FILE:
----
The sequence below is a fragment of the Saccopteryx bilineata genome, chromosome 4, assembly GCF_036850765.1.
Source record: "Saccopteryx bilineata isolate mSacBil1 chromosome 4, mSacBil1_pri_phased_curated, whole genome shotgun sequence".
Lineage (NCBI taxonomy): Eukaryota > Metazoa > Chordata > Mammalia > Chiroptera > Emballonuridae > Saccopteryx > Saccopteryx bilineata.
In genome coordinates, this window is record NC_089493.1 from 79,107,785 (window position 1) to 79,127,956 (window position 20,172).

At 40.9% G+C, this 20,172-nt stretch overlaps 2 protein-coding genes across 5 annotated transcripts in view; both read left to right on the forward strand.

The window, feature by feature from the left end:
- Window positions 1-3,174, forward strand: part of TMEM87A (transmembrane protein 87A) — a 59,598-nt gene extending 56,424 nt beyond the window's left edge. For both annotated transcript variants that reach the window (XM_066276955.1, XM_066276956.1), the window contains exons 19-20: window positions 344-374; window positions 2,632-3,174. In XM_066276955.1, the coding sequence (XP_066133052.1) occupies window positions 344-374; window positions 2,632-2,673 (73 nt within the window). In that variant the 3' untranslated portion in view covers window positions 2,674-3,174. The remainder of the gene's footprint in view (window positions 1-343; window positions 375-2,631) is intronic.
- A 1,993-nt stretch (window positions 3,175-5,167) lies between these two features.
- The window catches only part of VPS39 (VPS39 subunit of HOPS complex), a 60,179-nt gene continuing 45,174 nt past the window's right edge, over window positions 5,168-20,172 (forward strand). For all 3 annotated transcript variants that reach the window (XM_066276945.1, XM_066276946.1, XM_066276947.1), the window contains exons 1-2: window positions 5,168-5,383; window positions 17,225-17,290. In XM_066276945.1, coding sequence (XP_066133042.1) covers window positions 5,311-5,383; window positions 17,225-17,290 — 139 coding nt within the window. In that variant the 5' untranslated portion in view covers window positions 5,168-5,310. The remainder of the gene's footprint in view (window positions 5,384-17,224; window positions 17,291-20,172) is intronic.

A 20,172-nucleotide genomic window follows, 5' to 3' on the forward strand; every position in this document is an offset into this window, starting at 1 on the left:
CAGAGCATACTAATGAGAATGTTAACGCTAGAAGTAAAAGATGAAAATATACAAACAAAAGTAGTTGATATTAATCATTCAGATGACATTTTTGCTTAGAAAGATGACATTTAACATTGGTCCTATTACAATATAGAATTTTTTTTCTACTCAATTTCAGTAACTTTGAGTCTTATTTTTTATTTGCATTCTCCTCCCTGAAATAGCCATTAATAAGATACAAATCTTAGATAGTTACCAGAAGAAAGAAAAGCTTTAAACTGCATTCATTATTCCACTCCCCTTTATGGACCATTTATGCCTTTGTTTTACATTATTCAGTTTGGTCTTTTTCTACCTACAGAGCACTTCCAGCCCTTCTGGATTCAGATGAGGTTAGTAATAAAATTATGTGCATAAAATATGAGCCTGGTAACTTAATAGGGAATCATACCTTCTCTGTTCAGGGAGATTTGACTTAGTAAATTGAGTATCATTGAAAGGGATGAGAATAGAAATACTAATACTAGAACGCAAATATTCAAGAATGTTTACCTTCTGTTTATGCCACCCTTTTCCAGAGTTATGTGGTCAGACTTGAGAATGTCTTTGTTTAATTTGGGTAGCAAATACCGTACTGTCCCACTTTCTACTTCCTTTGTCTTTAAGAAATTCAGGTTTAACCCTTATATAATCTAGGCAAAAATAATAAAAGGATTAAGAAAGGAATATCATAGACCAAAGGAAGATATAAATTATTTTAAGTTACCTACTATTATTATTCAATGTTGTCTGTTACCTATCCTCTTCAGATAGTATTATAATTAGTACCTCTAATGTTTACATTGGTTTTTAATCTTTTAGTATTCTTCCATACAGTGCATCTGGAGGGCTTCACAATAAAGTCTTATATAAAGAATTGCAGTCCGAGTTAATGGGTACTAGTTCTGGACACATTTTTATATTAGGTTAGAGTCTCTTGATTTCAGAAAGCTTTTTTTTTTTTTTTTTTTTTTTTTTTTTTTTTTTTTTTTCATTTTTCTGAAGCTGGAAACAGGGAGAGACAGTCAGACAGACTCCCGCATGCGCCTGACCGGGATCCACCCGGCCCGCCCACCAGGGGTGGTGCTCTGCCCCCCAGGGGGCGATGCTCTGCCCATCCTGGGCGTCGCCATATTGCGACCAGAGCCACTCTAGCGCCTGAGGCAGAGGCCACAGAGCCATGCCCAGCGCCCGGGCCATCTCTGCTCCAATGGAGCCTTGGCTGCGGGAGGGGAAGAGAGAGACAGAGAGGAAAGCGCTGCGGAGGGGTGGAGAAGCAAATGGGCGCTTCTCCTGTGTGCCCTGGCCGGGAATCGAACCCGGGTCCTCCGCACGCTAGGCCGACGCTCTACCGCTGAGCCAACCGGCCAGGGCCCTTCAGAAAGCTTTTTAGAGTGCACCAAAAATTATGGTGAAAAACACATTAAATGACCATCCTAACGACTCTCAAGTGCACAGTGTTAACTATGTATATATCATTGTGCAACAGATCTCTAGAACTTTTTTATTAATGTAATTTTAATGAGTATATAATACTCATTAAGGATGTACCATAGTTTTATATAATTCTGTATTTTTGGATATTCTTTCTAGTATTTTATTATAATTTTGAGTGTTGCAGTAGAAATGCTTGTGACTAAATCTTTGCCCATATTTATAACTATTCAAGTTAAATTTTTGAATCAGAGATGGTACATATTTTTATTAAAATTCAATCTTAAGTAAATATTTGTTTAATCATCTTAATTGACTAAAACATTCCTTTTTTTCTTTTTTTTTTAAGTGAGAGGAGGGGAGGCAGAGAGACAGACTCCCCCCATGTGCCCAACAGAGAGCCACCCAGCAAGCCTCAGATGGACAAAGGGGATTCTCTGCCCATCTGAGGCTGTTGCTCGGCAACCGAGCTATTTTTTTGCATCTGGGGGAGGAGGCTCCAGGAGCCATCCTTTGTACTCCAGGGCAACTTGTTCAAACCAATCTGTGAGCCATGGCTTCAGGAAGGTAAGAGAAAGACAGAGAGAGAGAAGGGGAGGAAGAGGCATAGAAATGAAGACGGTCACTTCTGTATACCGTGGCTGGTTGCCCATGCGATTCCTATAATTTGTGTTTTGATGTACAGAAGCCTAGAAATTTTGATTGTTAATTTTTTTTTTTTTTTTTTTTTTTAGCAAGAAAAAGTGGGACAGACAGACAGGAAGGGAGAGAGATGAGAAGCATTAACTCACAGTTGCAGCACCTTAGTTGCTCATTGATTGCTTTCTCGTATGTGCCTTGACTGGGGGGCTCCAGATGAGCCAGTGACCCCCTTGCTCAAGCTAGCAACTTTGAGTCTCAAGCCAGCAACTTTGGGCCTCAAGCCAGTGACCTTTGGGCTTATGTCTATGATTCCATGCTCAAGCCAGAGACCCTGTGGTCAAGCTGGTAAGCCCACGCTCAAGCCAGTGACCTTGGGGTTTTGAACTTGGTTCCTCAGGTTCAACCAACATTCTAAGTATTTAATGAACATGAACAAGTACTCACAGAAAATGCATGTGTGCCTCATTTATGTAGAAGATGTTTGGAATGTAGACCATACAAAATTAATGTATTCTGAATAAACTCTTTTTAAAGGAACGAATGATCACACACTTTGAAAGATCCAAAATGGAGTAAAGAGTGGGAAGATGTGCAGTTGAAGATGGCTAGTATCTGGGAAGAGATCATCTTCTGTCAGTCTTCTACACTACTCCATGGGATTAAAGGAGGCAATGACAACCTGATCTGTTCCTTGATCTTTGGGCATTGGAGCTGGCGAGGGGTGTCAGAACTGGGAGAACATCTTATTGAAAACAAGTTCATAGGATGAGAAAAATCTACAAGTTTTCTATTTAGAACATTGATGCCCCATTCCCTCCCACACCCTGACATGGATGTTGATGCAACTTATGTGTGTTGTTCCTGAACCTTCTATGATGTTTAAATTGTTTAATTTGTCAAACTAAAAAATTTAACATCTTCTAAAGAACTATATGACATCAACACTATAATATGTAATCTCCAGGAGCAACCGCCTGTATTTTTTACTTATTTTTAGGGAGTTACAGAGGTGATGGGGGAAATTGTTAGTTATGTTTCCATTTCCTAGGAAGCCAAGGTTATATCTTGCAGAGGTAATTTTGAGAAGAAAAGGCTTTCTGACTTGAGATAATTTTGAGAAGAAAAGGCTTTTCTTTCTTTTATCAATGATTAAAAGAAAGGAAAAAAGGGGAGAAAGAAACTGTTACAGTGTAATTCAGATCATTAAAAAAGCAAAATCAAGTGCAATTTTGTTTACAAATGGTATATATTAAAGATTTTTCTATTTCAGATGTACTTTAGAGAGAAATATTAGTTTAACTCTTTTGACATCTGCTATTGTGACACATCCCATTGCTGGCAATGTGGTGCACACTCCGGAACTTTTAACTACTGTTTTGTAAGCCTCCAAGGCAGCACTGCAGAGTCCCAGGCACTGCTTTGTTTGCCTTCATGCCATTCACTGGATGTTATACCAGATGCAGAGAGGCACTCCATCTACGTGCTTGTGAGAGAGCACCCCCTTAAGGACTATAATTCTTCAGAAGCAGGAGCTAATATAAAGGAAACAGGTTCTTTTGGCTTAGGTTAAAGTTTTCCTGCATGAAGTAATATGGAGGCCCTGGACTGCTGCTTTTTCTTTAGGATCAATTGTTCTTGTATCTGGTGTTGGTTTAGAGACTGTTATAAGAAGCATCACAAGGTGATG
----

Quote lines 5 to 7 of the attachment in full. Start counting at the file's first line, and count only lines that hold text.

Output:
At 40.9% G+C, this 20,172-nt stretch overlaps 2 protein-coding genes across 5 annotated transcripts in view; both read left to right on the forward strand.

The window, feature by feature from the left end:
- Window positions 1-3,174, forward strand: part of TMEM87A (transmembrane protein 87A) — a 59,598-nt gene extending 56,424 nt beyond the window's left edge. For both annotated transcript variants that reach the window (XM_066276955.1, XM_066276956.1), the window contains exons 19-20: window positions 344-374; window positions 2,632-3,174. In XM_066276955.1, the coding sequence (XP_066133052.1) occupies window positions 344-374; window positions 2,632-2,673 (73 nt within the window). In that variant the 3' untranslated portion in view covers window positions 2,674-3,174. The remainder of the gene's footprint in view (window positions 1-343; window positions 375-2,631) is intronic.